It is assumed that the ethnic market demanding lighter-weight lambs is driving the current run-up in prices, forcing lamb processors of heavier lambs to pay higher prices to secure supplies. The niche lamb markets at foodservice, retail and ethnic markets overlapping the two will play tug-of-war with lamb supplies. In the year ending March 31, “consumer demand for lamb increased considerably compared to the same time period one year ago” according to IRi/Fresh Look Marketing for the American Lamb Board in June. There was a 27 percent increase in dollar sales at retail from a year ago and a 19 percent increase in pounds sold.
As discovered in Midan Marketing’s Multicultural report to the American Lamb Board, one “factor that could be influencing lamb’s popularity in recent years is growing demand among first-generation Americans from the Middle East and Southern Europe, where lamb is closer to a food staple in their diets.” Further, Midan explains, non-white meat eaters purchase lamb more often than white meat eaters. One in four Asian meat eaters have purchased lamb in the past month, while one in five Hispanic and black meat eaters have also purchased lamb.
This year, feeder lamb prices flirted with $300 per cwt., bouncing between $250 and $292 per cwt. By June, prices settled closer to $250 per cwt. – a level not previously thought possible.
On average, 60- to 90-lb. feeders averaged $261.41 per cwt. in June, up 5 percent monthly and up 57 percent from the COVID-low last summer. Prices in San Angelo, Texas, averaged $258.05 per cwt. in June, up 13 percent monthly and up 54 percent from a year ago. Prices in Sioux Falls, S.D., averaged $264.96 per cwt., up 4 percent monthly and 60 percent higher year-on-year.
Slaughter lamb prices moved sharply higher in June, driven by tight supplies and strong demand. Live, negotiated slaughter lamb prices averaged $257.51 per cwt., 5 percent higher monthly and 41 percent higher year-on-year. The last time slaughter lamb prices topped $200 per cwt. (at $205 per cwt.) was July 2011 when domestic and imported supplies were tight.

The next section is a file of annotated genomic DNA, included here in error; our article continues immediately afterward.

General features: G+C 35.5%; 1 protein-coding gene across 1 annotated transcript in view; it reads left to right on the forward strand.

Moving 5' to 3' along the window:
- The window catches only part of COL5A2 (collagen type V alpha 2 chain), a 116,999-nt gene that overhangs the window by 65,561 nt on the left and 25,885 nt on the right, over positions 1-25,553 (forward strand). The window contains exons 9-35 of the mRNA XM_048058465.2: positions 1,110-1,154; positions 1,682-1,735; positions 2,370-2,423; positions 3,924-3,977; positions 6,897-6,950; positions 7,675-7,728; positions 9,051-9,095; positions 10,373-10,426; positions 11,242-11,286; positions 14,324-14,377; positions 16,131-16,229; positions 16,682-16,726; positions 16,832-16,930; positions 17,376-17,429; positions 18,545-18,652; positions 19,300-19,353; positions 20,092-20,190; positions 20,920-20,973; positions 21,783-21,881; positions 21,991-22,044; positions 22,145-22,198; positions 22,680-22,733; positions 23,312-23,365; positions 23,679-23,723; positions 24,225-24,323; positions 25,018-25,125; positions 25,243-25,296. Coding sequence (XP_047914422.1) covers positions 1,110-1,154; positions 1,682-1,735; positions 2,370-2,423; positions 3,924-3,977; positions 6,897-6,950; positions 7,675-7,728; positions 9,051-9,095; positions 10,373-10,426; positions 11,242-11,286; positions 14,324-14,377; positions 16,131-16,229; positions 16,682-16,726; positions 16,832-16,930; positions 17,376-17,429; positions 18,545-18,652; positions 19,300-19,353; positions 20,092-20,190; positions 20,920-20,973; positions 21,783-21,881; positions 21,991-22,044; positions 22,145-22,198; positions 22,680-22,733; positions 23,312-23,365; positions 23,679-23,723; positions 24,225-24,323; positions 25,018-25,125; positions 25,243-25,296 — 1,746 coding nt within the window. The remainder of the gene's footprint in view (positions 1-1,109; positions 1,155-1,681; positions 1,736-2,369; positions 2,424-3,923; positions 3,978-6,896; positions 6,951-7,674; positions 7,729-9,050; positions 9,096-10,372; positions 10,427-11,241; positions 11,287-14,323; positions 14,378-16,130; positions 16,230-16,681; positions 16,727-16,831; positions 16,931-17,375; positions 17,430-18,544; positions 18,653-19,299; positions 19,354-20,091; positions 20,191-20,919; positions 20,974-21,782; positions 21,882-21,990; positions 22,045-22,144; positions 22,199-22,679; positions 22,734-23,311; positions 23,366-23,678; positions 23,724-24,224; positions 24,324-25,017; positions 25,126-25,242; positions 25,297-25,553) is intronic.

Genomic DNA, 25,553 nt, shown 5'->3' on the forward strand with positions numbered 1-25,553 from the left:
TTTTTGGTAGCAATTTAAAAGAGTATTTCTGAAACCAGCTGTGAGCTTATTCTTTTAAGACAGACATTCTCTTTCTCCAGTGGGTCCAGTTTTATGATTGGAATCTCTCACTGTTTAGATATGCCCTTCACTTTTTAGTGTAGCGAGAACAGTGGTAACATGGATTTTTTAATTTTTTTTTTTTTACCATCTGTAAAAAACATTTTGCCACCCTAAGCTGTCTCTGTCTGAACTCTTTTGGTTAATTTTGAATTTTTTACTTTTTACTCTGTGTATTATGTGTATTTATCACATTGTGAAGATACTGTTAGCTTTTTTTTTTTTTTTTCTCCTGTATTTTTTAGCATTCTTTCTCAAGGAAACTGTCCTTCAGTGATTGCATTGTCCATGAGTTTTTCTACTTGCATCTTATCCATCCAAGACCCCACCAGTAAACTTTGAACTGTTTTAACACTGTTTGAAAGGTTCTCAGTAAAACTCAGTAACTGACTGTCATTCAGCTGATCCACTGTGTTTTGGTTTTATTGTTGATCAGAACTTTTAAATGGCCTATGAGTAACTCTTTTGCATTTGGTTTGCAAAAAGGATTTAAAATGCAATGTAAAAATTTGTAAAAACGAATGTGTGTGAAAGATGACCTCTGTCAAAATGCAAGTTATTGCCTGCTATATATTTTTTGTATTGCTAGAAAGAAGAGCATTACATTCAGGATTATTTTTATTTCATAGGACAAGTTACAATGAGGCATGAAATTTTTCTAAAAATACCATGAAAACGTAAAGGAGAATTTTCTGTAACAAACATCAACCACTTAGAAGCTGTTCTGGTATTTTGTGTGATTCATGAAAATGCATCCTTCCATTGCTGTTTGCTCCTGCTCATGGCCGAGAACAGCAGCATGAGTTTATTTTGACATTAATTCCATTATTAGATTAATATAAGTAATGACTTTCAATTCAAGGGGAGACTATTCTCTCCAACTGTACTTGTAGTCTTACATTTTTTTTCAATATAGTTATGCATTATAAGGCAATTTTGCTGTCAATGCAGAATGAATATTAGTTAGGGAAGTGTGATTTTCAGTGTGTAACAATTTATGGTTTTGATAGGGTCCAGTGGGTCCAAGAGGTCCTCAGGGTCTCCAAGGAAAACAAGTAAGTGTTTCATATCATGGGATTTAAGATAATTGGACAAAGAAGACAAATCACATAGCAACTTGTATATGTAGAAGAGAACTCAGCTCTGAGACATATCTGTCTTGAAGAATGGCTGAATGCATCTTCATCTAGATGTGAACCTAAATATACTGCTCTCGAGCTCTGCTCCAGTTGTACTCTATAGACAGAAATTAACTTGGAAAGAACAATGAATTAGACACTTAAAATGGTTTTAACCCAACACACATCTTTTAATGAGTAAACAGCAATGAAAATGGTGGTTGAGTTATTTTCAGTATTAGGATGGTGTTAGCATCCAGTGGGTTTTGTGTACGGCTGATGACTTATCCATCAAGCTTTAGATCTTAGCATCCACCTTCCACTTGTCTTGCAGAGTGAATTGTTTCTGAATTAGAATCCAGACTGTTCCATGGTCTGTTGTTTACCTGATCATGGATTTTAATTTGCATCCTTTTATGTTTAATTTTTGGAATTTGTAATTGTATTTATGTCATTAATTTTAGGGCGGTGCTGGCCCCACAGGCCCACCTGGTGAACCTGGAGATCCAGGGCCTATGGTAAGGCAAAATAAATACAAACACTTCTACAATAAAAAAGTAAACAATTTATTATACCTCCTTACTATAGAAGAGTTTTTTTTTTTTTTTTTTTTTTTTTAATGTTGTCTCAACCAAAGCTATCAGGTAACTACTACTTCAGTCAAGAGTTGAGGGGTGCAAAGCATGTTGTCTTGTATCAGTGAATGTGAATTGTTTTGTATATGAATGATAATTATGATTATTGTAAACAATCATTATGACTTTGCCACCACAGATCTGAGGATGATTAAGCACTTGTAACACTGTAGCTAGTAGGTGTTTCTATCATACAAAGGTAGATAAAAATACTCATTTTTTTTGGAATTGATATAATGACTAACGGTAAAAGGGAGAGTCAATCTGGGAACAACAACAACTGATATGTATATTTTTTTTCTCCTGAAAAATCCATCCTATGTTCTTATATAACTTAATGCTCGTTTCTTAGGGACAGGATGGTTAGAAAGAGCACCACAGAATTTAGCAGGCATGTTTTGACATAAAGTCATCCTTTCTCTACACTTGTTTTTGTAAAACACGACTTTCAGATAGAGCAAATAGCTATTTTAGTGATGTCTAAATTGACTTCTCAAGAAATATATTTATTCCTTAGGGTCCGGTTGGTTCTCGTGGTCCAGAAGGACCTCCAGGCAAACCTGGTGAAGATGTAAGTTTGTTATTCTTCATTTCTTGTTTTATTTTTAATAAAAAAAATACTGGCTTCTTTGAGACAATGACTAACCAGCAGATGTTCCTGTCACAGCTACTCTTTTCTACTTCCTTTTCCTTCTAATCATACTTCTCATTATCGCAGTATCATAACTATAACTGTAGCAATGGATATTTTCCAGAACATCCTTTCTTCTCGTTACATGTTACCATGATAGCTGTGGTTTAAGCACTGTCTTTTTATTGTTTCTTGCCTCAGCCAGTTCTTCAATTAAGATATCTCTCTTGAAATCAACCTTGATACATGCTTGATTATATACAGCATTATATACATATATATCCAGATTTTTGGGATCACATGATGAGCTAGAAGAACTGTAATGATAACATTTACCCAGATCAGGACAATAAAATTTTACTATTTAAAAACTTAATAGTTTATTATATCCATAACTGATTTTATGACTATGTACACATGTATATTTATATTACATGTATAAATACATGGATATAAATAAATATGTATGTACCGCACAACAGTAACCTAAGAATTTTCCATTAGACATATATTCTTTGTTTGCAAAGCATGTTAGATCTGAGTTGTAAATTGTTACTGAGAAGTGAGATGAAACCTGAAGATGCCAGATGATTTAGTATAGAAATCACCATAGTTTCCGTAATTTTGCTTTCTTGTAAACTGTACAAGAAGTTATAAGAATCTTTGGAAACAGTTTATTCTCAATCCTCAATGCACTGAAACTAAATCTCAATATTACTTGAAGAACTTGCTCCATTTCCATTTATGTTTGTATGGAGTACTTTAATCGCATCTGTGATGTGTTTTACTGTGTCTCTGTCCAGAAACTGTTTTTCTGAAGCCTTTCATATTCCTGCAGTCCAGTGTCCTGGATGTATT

In San Angelo, 100 to 150-lb. wooled and shorn slaughter lambs averaged $200.22 per cwt., up 27 percent monthly and up 57 percent year-on-year. Lambs in Sioux Falls saw $263.07 per cwt., up 18 percent monthly and nearly double from a year ago.
Lamb prices at the market in New Holland, Penn., saw some monthly softening, but still sharply higher than last summer. Wooled slaughter lambs at the New Holland auction (Choice and Prime 1-3) averaged $280.28 per cwt. in June, down 3 percent monthly and up 26 percent year-on-year for 90 to 100 lbs. Heavier, 100- to 150-lb. lambs averaged $281.16 per cwt., down 2 percent monthly and up 50 percent from a year ago.
Hair lambs, 70 to 80 lbs., brought $265 per cwt. in June at New Holland, down 4 percent monthly (Choice and Prime 1-3). Eighty- to 90-lb. lambs averaged $253.02 per cwt., down 7 percent monthly. There were no comparable price reports published for last summer.
It is common for feeder lambs to top $200 per cwt., not slaughter lamb prices. As slaughter lamb prices approach levels previously reserved for feeder lambs, the distinction between the two is blurred.
The heavier-weight, traditional lamb market will face continued pressure by the lighter-weight, ethnic market to secure supplies. In general, desired weights in the ethnic market range from about 80 to 120 lbs., not as heavy as 140-lb. plus lambs that the traditional market historically harvests. While hair breeds have been popular in the ethnic market, by some accounts, the ethnic market prefers wooled breeds because the meat is more pink than red. Reportedly, the wooled breeds also dress better, have a higher-percentage yield for comparable weight lambs.
Eid ul-Adha (Muslim Festival of Sacrifice) on July 20 and Muharramm/Hajra (Islamic New Year) on Aug. 10, will signal high-demand periods for lighter-weight lambs, meaning continued short-term price support at already high levels. Depending upon import levels in the next few months – and an actual count of feeders coming to the market this fall – tight supplies might persist for some time, keeping prices high through the December holidays.
Lamb at Wholesale Sets New Record
In the first week of July, the lamb cutout hit a new record high, $540.05 per cwt. In June, the average cutout value was $513.84 per cwt., up 9 percent monthly and up 45 percent year-on-year.
The rack, 8-rib, medium, brought $1,210.38 per cwt. in June, up 9 percent monthly. The further fabricated rack, roast-ready, frenched topped $22 per lb. The loin, trimmed 4×4, averaged $848.31 per cwt., up 7 percent monthly. The shoulder, square-cut, saw $438.33 per cwt., up 12 percent monthly. The leg, trotter-off, averaged $779.53 per cwt., up 7 percent monthly.